Posted 10 years ago
On my first trip overseas in 1979 I was in London to see the Thirties exhibition "British art and design before the war". I was especially interested in art deco at the time and my eyes were opened to others than Keith Murray and Clarice Cliff. I bought the catalogue and it became an early vehicle for honing my eye.
Thirty years later and I came across this vase in a thrift shop. I went home and went straight to page 188 and there it was!
W.Clyne Farquharson 'Leaf' 1939.
Vase, clear glass, footed trumpet shaped with cut and engraved decoration of leafy stems; height 20 cm. John Walsh Walsh, Birmingham.
(7 ¾" high, 4 ¼" across the top opening and 3" across the base.)
It has a diamond engraved signature in the ground pontil: Clyne Farquharson NRD. It is not dated. I've read that the NRD refers to "Nationally Registered Designer". There is also part of an etched stamp: "Walsh/England"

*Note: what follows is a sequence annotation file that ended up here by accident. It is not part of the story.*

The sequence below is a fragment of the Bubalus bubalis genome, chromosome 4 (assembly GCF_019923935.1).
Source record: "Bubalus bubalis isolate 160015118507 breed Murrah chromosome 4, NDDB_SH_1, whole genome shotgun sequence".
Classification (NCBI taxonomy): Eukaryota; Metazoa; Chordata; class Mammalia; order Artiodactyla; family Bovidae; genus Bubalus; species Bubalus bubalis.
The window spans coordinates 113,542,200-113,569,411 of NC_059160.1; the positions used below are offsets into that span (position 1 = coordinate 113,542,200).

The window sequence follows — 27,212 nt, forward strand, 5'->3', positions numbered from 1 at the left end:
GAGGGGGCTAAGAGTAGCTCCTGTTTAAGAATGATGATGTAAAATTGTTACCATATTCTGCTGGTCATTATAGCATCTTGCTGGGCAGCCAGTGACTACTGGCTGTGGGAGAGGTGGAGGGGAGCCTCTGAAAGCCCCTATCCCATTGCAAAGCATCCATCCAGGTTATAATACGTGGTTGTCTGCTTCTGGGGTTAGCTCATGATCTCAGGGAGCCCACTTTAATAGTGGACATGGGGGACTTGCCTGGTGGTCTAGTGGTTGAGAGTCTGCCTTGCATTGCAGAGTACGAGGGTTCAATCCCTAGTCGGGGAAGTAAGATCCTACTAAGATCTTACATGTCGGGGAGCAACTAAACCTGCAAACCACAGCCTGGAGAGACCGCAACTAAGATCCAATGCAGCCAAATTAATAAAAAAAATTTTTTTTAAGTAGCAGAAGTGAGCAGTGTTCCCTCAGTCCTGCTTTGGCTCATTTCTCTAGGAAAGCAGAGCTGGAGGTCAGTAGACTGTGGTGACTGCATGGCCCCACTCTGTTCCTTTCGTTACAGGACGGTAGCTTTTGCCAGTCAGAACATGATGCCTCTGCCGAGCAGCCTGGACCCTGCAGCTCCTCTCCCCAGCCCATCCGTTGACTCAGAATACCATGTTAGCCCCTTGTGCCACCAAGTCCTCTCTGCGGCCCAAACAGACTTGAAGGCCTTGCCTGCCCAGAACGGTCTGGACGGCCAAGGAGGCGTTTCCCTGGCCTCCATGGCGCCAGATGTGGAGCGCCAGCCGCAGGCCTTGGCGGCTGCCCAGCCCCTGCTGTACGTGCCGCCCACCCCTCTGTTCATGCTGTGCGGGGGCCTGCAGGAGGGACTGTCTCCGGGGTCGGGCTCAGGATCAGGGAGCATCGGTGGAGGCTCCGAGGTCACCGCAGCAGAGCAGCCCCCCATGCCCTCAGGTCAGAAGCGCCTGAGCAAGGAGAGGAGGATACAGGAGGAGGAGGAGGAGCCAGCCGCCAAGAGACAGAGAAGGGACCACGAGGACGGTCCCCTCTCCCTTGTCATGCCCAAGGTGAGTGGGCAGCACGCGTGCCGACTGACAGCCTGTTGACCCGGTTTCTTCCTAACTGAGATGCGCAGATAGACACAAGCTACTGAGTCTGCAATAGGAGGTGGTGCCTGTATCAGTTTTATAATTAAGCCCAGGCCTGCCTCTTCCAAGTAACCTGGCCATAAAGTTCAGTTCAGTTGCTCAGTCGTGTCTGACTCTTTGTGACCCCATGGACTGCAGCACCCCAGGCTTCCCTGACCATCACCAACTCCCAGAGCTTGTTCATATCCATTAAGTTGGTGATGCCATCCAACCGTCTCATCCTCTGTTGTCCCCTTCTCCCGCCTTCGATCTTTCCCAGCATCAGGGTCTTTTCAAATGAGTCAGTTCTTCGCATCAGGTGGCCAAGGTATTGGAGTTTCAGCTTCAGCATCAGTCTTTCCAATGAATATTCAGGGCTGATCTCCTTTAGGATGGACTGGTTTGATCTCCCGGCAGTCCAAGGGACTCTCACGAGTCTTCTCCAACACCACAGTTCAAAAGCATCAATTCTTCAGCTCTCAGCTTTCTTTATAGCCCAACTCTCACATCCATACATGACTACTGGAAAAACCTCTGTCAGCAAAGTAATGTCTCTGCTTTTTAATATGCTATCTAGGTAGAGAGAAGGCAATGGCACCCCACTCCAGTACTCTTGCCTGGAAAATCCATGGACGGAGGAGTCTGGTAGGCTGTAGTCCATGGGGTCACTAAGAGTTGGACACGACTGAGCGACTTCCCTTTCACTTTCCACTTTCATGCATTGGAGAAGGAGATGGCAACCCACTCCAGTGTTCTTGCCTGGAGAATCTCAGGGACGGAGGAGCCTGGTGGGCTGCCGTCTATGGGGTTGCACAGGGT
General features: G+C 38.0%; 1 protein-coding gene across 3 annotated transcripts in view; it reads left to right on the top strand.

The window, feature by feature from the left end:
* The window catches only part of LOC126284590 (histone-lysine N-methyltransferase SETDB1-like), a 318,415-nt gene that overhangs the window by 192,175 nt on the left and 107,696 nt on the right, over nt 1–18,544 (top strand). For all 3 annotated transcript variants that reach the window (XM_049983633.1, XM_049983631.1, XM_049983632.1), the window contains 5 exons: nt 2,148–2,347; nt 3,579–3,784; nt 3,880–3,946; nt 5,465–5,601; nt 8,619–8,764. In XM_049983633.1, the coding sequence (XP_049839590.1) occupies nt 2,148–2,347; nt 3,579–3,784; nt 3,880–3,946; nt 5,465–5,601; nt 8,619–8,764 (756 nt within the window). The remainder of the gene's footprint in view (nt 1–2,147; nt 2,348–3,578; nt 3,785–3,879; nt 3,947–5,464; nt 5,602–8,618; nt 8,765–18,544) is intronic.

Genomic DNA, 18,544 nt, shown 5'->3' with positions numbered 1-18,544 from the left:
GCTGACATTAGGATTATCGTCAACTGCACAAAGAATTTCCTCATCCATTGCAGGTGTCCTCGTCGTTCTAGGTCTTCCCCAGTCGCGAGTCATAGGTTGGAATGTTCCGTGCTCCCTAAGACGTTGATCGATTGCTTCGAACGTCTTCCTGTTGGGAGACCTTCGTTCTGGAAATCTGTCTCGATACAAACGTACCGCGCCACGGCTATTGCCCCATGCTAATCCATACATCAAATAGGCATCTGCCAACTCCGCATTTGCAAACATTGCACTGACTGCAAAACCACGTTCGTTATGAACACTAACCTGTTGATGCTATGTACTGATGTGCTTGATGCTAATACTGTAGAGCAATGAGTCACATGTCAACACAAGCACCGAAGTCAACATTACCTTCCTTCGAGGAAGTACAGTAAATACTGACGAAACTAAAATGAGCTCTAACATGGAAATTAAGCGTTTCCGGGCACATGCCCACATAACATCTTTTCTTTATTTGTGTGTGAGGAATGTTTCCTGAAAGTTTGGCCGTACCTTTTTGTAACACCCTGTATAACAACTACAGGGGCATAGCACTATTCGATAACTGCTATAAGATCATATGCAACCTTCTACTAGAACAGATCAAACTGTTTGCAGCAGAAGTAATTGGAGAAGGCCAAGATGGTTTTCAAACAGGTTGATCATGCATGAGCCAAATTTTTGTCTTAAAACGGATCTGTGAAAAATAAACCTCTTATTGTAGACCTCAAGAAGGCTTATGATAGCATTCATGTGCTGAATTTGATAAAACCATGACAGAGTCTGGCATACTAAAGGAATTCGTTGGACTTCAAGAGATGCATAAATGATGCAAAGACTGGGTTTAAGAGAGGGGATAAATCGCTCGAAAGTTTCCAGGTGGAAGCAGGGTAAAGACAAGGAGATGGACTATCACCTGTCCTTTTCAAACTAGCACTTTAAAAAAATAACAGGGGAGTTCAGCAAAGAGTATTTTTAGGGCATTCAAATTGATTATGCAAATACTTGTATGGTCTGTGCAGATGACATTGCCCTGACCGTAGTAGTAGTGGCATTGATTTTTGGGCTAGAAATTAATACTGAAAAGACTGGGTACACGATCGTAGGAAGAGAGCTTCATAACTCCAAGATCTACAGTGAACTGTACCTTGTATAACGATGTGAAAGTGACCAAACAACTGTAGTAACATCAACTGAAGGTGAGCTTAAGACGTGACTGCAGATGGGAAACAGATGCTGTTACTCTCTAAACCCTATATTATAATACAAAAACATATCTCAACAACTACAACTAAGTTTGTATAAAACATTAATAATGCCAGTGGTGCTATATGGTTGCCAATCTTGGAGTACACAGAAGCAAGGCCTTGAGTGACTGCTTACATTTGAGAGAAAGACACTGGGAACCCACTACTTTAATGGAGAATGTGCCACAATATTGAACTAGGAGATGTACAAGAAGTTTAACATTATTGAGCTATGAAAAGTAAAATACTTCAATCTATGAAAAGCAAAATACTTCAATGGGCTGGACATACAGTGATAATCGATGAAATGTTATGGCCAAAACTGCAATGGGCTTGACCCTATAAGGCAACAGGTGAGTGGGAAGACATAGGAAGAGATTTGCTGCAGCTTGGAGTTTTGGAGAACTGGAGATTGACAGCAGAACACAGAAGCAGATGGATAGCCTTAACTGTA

"Clyne Farquharson joined the design department of John Walsh Walsh Ltd in 1924 at the age of 18 from Birmingham School of Art. The first recorded date for pieces signed by Clyne Farquharson is 1936. He remained with the company until the closure of the factory in 1951 when he was also Sales Manager.
Very few glass pieces from the crystal houses of the West Midlands have featured the signature of their designer. An exception was Clyne Farquharson, who worked for John WaIsh Walsh of Birmingham. "
"Clyne Farquharson was born in Birmingham in 1906. His parents were from Scotland and he was the second of five children. He went to art school between 1920 and 1924 and on leaving, was appointed chief draughtsman at John Walsh Walsh, a very senior position for someone aged 18. He was christened William but adopted Clyne, the maiden name of his grandmother, to provide him with a distinctive name for his designs at Walsh Walsh.
Two pattern books from the 1920s held by Birmingham Art Gallery were the first evidence of Clyne Farquharson's work. He produced four principal designs: Leaf, Kendal, Barry and AIbany. Examples from these ranges are held at Broadfield House, all featuring deep cutting but also mechanical rather than acid polishing. Other designs from the books have not been seen elsewhere."